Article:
Oh hey, and we’re done! If you’ve been cowering somewhere in a corner, waiting for this meta- preaching blog series to end, hooray! Almost there!
5. It’s alive.
There is an ongoing debate over whether manuscripts are evil, or whether the pulpit confines the Spirit, and roaming down on the floor is the only way to go. Those are primarily cosmetic, I think.
The important thing to bear in mind is that any good sermon happens as a chemistry experiment between you, the Spirit, the moment and place in time where you are preaching, and the people who hear it. Remove or change one of those elements, and it won’t work.
So you have to go into sermon-prep paying attention to ALL those elements. Not just the ones that seem obvious.
You can’t get so caught up in the intricacies of the text that you forget that the people you’re talking to have to pay bills and go to school and work the next morning. And you can’t get so involved in the grind of daily life that you forget to listen to the text, and the whisper of God.
Your job, as preacher, is to let the elements interact. How does the text speak to people with jobs, to people who have retired? To people whose spouse has just died, or whose parent has just died? To people who have just had a baby or gotten married? To people who have just started at a new school and don’t know anyone, or whose biggest problem is learning fractions?
And how does the text speak to the whole gathered community, in this moment in time? How does this text sound different today, than it did three years ago?
At every point, while reading, while thinking, while writing, and while speaking, you need to leave room for the Spirit. On a practical level, this means that, regardless of whether you use a full manuscript, notes, outline or memorize it, you need to know your sermon well enough that you can be watching your congregation at least 80% of the time. It’s in this watching that the chemistry happens–you’ll know when you need to add something, change something, get louder or softer, in order to keep your audience with you. And it frees you up if you realize halfway through that you need to go in a slightly different direction than you’d planned.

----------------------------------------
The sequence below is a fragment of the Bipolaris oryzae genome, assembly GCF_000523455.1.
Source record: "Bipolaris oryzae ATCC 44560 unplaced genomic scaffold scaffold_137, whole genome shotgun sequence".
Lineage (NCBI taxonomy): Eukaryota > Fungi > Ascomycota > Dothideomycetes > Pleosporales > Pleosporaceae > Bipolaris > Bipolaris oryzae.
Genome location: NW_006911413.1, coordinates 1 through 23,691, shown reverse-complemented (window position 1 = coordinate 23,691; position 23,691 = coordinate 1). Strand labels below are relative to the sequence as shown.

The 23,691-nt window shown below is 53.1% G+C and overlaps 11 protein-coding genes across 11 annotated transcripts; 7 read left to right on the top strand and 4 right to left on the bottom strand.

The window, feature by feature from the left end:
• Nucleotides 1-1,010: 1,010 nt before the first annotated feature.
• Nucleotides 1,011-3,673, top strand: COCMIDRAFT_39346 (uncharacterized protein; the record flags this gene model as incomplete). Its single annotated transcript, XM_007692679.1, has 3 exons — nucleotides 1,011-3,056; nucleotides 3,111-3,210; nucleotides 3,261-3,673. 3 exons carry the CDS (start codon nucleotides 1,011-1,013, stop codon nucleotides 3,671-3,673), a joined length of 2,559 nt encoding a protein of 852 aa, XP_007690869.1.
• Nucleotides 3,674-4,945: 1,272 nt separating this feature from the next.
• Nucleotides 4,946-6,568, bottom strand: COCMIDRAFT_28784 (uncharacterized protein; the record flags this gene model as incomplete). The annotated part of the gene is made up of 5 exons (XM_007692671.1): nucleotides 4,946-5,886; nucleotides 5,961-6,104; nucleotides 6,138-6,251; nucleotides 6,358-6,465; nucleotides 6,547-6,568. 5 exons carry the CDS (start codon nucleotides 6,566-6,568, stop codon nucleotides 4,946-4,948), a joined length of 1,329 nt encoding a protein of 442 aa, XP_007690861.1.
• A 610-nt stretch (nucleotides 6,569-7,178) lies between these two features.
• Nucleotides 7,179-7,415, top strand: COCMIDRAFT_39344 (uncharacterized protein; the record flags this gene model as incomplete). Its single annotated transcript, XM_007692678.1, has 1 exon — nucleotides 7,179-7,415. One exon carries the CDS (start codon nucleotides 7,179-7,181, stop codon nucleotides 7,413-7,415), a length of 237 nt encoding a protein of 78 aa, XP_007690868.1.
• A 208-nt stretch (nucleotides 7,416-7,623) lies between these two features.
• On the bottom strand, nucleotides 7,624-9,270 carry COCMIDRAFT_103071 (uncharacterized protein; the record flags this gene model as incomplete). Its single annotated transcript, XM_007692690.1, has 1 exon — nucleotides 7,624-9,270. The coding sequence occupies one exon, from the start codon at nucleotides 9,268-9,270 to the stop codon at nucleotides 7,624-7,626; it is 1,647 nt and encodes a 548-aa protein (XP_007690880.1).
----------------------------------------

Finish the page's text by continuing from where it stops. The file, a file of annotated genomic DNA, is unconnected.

In this way, good preaching is like good liturgy (perhaps good anything)—you should prepare so much in advance that everyone watching assumes that you aren’t trying at all.
6. All you need is love.
I really love preaching. For one thing, I don’t mind public speaking. Not everyone shares this affinity, which I understand. (A priest I knew once told me he still took blood pressure medication before he preached, to help with nerves. He’s a bishop now.)
But more importantly, preaching is an opportunity to talk about something that matters with people you care about each week. That comes from love.
You need to love the people you preach to, or at least, be able to access God’s love for them (if you don’t know them). And you need to love the message you’re telling them, or at least what it will do for your common life.
You can’t give a good sermon out of anger*, or disinterest, or annoyance, or disappointment, or anything else, really. Good sermons come out of being fired up with excitement about how much you like these people, and how much you want to tell them this ONE GREAT THING you’ve discovered. As a preacher, you’re like a kid who worked all day on a finger painting, and all you want to do is show your mom when she comes to pick you up.
That level of excitement.
And that comes only from love.
And once you find that, you’ll be an unstoppable, utterly awesome, preacher.
*I should clarify that: anger, in general, isn’t bad. Anger at injustice has led to some incredible sermons. But it’s always rooted back in profound love for the people you’re serving. Not at them. There’s a big difference.